Your Buffalo Personal Injury Case: The Basics
Created by FindLaw's team of legal writers and editors | Last reviewed July 31, 2017
You're at a boutique in Elmwood Village when a light fixture that wasn't properly secured falls from the ceiling and onto your head. Or perhaps you're crossing a street downtown when a driver takes a right turn into the crosswalk and right into you. Whatever your personal injury, you're probably feeling frustrated and anxious about how you're going to pay the bills. If you've been injured in Buffalo because of the carelessness, recklessness or wrongdoing of another, you may be entitled to compensation under New York personal injury law.
This article answers some important questions relevant to your Buffalo personal injury case. For more general information related to your personal injury case, check out FindLaw's Accidents and Injuries section.
Do you have a valid claim?
Many personal injury cases are based, at least in part, on negligence claims. Under the legal theory of negligence, you, the injured party, must prove that a person owed you a duty of care, that he breached (violated) that duty, and as a result of his breach, you were injured. Every state has negligence laws that define standards of care for different types of people, such as medical professionals and property owners. Many states also have laws that limit or bar recovery by an injured person who is partially at fault for his or her injury.
Will your recovery be limited or prohibited?
Under New York's comparative negligence law, an injured party will be prevented from recovery if he is found to be more than 50% at fault for his injury. An injured party who is less than 50% at fault will be able to recover from another party at fault, but his recovery will be reduced in proportion to his fault.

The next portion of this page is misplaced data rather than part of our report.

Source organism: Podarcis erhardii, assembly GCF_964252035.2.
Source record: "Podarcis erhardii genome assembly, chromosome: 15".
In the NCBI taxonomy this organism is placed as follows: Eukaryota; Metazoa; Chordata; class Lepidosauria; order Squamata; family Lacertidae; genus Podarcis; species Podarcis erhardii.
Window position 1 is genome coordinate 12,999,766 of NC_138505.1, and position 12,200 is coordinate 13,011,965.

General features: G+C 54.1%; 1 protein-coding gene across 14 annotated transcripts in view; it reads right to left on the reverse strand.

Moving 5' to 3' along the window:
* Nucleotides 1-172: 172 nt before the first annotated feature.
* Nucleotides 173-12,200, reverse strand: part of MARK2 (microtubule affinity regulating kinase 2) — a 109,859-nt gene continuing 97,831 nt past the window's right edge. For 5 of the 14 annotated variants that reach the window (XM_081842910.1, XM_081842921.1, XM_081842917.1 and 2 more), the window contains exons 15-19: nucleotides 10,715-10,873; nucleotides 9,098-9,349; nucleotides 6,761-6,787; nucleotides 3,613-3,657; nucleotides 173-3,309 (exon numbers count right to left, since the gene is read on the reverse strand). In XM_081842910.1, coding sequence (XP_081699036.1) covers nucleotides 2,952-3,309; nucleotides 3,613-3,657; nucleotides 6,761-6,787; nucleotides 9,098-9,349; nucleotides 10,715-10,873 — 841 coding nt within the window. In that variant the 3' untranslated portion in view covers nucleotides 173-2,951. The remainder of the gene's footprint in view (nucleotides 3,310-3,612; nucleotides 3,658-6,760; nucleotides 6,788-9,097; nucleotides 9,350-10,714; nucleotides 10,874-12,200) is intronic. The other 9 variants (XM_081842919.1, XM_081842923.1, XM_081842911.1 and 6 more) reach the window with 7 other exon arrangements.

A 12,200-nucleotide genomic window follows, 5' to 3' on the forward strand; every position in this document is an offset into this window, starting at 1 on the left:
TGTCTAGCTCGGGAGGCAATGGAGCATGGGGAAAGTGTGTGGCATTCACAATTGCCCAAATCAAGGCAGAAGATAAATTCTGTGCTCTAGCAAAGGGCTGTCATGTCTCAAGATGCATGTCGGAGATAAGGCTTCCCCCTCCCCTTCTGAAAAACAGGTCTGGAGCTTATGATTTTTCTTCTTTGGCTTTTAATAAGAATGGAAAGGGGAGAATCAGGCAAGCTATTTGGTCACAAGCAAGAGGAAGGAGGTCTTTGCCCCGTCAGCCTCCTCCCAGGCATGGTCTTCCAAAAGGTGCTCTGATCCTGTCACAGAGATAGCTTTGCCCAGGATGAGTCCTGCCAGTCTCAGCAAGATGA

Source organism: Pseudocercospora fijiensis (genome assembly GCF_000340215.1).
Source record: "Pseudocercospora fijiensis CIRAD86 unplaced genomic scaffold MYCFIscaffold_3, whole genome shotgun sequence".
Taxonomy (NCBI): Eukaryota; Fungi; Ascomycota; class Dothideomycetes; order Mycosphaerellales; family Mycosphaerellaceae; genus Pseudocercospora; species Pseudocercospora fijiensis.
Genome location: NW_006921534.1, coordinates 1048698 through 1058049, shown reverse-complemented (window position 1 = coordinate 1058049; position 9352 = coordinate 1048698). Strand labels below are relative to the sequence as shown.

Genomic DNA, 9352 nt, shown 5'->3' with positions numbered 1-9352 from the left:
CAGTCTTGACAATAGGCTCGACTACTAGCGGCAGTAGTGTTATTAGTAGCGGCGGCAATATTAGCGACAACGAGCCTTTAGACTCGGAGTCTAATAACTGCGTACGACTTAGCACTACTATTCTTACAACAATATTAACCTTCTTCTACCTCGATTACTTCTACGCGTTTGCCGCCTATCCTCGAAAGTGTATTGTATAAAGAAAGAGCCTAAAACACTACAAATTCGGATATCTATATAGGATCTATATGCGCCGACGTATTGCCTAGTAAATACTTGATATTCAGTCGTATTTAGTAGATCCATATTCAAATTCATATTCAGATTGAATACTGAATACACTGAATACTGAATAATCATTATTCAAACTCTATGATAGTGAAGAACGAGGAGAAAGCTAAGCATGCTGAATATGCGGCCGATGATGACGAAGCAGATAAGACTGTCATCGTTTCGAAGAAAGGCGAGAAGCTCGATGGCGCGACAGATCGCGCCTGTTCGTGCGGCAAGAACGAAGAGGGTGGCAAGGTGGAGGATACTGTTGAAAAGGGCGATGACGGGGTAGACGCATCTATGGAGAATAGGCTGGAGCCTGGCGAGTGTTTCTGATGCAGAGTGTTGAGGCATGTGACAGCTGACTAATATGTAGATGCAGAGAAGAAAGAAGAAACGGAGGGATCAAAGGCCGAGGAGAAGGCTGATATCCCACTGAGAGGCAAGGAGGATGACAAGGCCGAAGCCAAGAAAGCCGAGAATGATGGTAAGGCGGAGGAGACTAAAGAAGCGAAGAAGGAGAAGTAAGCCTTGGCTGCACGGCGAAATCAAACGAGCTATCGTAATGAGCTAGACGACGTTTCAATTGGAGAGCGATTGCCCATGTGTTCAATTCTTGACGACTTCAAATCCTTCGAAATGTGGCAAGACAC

Take this example: Penny is injured and sustains $100,000 in injury-related expenses after Dan hits her with his car. The court finds that Penny is 10% at fault in the accident and Dan is 90% at fault. Penny may recover from Dan because she is less than 50% at fault. However, she will only be able to recover $90,000: $100,000 minus the $10,000 that represents her portion of fault in the accident.
When should you file your claim?
After an injury, the last thing you want to think about is filing a lawsuit, but if you wait too long, you may lose the ability to file a claim at all. Statutes of limitations are laws that limit the amount of time a person has to file a lawsuit. New York's statute of limitations for filing a claim for an injury to your person is three years from the time the injury took place. There are exceptions for injuries that aren't likely to be discovered until long after they occurred. There are also different limitations for medical malpractice claims.
Where should you file your claim?
New York's court system has several levels. Depending on how much money you're claiming in damages for your injury, you'll file your claim with one of three courts. If you're claiming up to $15,000, you'll file with the Buffalo City Court. If your claim is between $15,000 and $25,000, you'll file with the Erie County Court. Finally, if your claim totals more than $25,000, you'll file with the Erie County Supreme Court.
What can you claim as damages in your lawsuit?
"Damages" is a legal term that refers to the amount of money the court awards to the injured party in a personal injury lawsuit. In your personal injury lawsuit, you will claim damages that represent the losses you suffered as a result of your injury. This includes medical expenses, past and future lost wages, the cost of childcare and other services that you needed because of your injury and more.
Damages can also include compensation for non-monetary losses like pain and suffering and emotional distress. For more information, check out FindLaw's section on injury damages.
Should you hire an attorney?
If you haven't done so already, you may want to consider consulting a Buffalo personal injury attorney about your case. Personal injury cases often come down to complex legal issues, and you may be more likely to prevail on a claim and maximize your recovery if an attorney represents you. However, it is not mandatory to have an attorney to file a lawsuit. If you plan to represent yourself, the staff at the 8th District Court Help Center in Buffalo can give you forms and information about how to proceed with your lawsuit.
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